I am the founding editor of Grand Piano Passion™. I am an amateur concert pianist who debuted at Carnegie Hall, even though I have lived with a genetic, degenerative hearing loss all of my life. I founded Grand Piano Passion™ to share insights from my journey with adults who love to play the piano, musicians with hearing loss, and anyone claiming their passion.
Grand Piano Passion™ will help you to Play. Hear. Aspire.
I debuted at Carnegie Hall with Chopin’s “Raindrop” Prelude and beguiling Nocturne in E-flat Major. I had returned to the piano only seven years before, after a hiatus of over two decades. I was the only performer wearing hearing aids.
During my 15 minutes on stage, I was intent on nothing else save the physical bulk of the piano and the music’s resonant sounds. I played the final notes with reluctance. My performance was one of the best days of my life.
I was diagnosed with hearing loss during my childhood, at age six. At first, Mom supported my love for the piano, telling me that with my beautiful touch, no one would know that I had a hearing loss. Piano music filled me so completely that whenever I passed the piano in our living room, I craved its sounds.
A few months before I turned 16, I performed Rachmaninoff’s Prelude in C-sharp minor, with its thunderous chords and chaotic whirlwind of triplets, at my teacher’s recital. Last on the program, I felt shyly proud when I received a standing ovation, although I had experienced an equal joy in the months before, during the hours of practice time.
Yet the Rachmaninoff recital marked the end of my lessons. Dad’s alcoholism, my parents’ disintegrating marriage, and the belief that with my hearing loss, I would “never be a concert pianist,” gathered force, ultimately coercing me to quit the instrument I loved.
The belief that, with my hearing loss, I would “never be a concert pianist,” gathered force, coercing me to quit the instrument I loved.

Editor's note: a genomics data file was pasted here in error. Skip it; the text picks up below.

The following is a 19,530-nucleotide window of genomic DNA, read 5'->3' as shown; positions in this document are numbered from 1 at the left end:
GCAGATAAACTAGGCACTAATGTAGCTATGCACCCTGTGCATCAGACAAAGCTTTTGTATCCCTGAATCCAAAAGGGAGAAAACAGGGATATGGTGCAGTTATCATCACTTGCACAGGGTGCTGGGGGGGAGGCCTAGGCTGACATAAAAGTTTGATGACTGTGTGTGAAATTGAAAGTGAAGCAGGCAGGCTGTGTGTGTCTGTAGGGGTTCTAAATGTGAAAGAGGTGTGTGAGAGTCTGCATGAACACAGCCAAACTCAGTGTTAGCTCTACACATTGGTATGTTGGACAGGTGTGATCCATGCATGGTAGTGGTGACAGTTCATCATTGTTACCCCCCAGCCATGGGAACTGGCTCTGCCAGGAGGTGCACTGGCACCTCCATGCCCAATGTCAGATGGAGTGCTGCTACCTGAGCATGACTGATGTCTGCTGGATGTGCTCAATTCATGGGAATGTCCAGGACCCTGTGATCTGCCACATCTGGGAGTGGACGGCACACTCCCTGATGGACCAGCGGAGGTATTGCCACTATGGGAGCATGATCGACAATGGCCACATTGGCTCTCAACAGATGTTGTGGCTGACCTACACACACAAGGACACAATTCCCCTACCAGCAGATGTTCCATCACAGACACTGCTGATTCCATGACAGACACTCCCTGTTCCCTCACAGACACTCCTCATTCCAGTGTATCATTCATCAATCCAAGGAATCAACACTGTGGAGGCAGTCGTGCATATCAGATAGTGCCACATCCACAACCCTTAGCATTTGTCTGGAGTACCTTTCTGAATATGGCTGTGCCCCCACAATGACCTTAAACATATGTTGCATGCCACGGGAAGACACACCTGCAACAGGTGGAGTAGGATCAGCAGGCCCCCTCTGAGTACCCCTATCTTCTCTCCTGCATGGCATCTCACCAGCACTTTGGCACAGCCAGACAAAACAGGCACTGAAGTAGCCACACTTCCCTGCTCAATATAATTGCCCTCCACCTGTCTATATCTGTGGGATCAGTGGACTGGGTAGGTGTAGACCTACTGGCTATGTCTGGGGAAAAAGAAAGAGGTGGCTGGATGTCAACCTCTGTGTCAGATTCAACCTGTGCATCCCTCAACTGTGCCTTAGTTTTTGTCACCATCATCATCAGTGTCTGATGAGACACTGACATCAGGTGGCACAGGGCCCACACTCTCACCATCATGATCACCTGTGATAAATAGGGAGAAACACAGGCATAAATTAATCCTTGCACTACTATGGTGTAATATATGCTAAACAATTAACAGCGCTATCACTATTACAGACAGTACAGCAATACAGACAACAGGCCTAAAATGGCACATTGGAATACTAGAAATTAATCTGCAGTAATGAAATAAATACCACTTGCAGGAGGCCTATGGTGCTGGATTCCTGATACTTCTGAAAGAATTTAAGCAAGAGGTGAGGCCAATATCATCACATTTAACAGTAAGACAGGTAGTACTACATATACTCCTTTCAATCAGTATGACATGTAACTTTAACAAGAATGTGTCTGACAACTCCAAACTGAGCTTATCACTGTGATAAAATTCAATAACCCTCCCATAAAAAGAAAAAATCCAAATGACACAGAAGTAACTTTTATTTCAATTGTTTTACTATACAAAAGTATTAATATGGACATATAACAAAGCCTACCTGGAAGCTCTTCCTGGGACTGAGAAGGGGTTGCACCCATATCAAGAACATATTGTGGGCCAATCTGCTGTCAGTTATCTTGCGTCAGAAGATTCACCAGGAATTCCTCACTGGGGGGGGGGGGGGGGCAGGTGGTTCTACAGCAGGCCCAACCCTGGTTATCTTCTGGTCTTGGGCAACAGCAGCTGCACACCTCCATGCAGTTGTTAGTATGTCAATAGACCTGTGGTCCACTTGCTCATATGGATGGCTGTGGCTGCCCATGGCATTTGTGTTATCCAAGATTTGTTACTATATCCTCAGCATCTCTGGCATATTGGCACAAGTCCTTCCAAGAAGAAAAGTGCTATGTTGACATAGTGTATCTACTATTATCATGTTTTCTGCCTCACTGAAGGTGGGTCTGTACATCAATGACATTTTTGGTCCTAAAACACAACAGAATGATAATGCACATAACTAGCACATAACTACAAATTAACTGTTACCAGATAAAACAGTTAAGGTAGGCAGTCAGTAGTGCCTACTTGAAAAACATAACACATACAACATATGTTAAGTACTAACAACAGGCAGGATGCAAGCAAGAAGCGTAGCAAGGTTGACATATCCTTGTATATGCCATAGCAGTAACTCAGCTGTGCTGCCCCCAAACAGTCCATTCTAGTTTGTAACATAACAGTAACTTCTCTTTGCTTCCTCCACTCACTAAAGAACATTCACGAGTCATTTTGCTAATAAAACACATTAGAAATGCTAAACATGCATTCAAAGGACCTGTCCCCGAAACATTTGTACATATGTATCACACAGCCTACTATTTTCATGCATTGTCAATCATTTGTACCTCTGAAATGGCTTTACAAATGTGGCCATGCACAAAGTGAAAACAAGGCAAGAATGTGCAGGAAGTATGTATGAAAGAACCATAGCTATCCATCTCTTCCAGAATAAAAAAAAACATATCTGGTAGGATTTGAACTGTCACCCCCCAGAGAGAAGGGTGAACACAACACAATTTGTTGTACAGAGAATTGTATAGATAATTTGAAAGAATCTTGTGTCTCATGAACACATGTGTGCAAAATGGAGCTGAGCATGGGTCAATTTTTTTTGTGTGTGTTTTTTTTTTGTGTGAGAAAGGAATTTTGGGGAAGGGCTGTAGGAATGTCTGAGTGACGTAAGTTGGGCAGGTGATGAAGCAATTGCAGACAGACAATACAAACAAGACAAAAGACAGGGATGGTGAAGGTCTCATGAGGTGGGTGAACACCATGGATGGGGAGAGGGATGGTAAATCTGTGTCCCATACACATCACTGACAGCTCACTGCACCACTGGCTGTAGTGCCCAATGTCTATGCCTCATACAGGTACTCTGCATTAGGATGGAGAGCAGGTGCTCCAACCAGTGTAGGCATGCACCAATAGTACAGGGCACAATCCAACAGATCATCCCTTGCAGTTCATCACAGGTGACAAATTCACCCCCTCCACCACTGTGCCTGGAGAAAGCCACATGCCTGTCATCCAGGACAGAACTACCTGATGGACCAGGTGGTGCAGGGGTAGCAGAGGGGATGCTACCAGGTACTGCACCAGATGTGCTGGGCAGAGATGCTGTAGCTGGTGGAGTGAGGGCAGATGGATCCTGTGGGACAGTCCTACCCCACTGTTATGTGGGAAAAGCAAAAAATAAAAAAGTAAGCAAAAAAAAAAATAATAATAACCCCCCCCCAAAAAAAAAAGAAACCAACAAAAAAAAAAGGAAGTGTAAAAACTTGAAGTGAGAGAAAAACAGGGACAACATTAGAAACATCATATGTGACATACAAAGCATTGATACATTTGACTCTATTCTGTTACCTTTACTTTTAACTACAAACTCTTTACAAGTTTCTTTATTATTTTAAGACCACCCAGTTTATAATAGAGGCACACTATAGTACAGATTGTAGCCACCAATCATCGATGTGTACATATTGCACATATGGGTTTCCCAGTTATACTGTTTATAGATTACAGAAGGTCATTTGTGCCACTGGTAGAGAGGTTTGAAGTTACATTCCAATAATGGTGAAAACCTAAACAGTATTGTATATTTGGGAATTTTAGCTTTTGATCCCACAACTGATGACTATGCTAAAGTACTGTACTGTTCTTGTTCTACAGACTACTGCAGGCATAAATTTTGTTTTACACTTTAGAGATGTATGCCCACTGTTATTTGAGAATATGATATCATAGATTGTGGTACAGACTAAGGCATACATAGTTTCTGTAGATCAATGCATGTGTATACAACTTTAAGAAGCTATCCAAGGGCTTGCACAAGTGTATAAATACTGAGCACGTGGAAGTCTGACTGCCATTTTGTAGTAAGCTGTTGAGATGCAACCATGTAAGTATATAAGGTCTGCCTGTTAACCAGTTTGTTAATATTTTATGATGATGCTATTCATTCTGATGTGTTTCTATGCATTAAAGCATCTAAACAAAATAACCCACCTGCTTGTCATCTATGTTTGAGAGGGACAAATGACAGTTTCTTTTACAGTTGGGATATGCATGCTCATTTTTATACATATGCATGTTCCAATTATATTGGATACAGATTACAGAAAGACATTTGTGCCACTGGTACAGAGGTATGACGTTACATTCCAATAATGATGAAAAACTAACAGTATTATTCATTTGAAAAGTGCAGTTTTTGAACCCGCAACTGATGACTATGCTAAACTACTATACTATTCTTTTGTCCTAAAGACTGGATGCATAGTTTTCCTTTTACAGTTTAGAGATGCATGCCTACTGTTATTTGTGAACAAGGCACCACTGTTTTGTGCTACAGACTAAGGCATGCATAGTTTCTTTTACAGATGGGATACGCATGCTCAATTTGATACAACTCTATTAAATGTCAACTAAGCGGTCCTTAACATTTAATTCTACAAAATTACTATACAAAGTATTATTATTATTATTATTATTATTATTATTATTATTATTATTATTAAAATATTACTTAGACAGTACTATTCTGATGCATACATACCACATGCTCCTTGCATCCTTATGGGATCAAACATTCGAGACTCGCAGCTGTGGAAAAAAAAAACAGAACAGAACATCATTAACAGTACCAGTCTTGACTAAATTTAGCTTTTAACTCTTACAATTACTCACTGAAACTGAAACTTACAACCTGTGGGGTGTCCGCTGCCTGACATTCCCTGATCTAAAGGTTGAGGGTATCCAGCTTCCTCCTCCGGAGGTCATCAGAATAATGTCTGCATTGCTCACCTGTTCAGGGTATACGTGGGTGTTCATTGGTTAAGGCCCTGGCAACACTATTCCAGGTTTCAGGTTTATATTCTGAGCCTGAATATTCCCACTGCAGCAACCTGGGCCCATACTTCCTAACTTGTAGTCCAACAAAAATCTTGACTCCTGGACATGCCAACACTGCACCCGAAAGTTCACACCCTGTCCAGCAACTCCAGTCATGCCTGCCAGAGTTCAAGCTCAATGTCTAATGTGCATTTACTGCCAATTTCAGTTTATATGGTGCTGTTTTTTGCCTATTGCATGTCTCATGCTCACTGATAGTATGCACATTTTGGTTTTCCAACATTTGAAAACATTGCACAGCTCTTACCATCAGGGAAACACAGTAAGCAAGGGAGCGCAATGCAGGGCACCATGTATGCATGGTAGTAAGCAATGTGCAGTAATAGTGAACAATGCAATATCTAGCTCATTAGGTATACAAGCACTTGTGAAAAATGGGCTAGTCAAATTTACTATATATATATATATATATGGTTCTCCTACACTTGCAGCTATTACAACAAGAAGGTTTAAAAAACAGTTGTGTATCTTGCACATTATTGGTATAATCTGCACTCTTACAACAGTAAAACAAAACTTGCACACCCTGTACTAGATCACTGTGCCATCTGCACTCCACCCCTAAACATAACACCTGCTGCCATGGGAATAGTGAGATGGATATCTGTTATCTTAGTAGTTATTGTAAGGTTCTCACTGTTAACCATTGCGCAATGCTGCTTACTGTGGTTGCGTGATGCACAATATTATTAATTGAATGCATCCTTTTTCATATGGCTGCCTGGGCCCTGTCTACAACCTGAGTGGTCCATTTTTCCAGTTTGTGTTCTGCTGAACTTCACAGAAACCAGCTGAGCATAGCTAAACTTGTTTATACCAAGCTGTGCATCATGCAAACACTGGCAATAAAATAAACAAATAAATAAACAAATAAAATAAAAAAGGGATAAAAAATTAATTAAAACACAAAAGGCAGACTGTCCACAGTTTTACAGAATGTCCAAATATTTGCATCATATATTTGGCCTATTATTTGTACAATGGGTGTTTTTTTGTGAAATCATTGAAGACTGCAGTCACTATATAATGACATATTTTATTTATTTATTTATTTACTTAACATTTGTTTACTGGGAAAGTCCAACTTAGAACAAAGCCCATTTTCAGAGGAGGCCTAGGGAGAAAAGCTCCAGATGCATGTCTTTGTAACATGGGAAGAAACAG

For the next twenty-five years, I longed to play. But feelings locked inside of me—that I would never progress on the piano with my hearing loss, that I was too old to study the piano—barred me. I attended Stanford University, earned my masters at Harvard Business School, married, gave birth to two beloved children, and worked as a marketing director.
In my early 40s, I finally enrolled in adult piano lessons, admitting to my teacher that I wear hearing aids — yet he was undeterred. At his student recital, I came out in public, explaining to the audience I needed to switch my hearing aids to the music setting before playing. I enrolled in a master class on performance, which culminated in the performance at Carnegie Hall.
Pursuing my passion for the piano was a journey of self-discovery. With the help of therapy, Al-Anon, and the bliss I felt practicing the piano, I came to terms with my childhood experiences and the hearing loss stigma that had mildewed within.
Claiming my passion eventually led to self-integration. I decided to dedicate my professional life to hearing loss. I founded Auditory Insight, a boutique strategy consultancy focused on hearing healthcare.
I also founded Grand Piano Passion™. If you love music yet fear that your age or hearing diability constrains you from playing an instrument, this site is for you.
I came to terms with my childhood experiences and the hearing loss stigma that had mildewed within.
Grand Piano Passion™ Offers an Online Oasis for Adults Who Want to Play the Piano…
…and for All Musicians with Hearing Loss…
…and for Anyone Claiming a Passion.
What I Believe
I believe that everyone has a passion — a pastime or occupation for which we feel an intense desire.
I believe that we have the right to pursue our passions, even when we possess a disability or constraint like hearing loss that according to conventional wisdom seems to limit that pursuit.
I believe that all of us in the hearing loss community must do everything in our power to address the social stigma against hearing loss.
I believe that when we come to terms with our constraints and disabilities, especially those that society stigmatizes, that we gain power and a means for forging our identity.
Reflections on a Grand Passion
I am at East Coast Piano, a boxy, windowless warehouse store on New Jersey’s Route 46, because my husband, David, has insisted.
For my performance at Carnegie Hall, I wanted to infuse my music with the same emotion I experienced at home.
On New Year’s Eve in 1986, a crowd wearing pointed party hats pressed against the velvet ropes outside a Manhattan club.
An adult piano student considers her music ugly, a holdover from her childhood. Then when looking to buy an antique Steinway, she instead leaves with hope.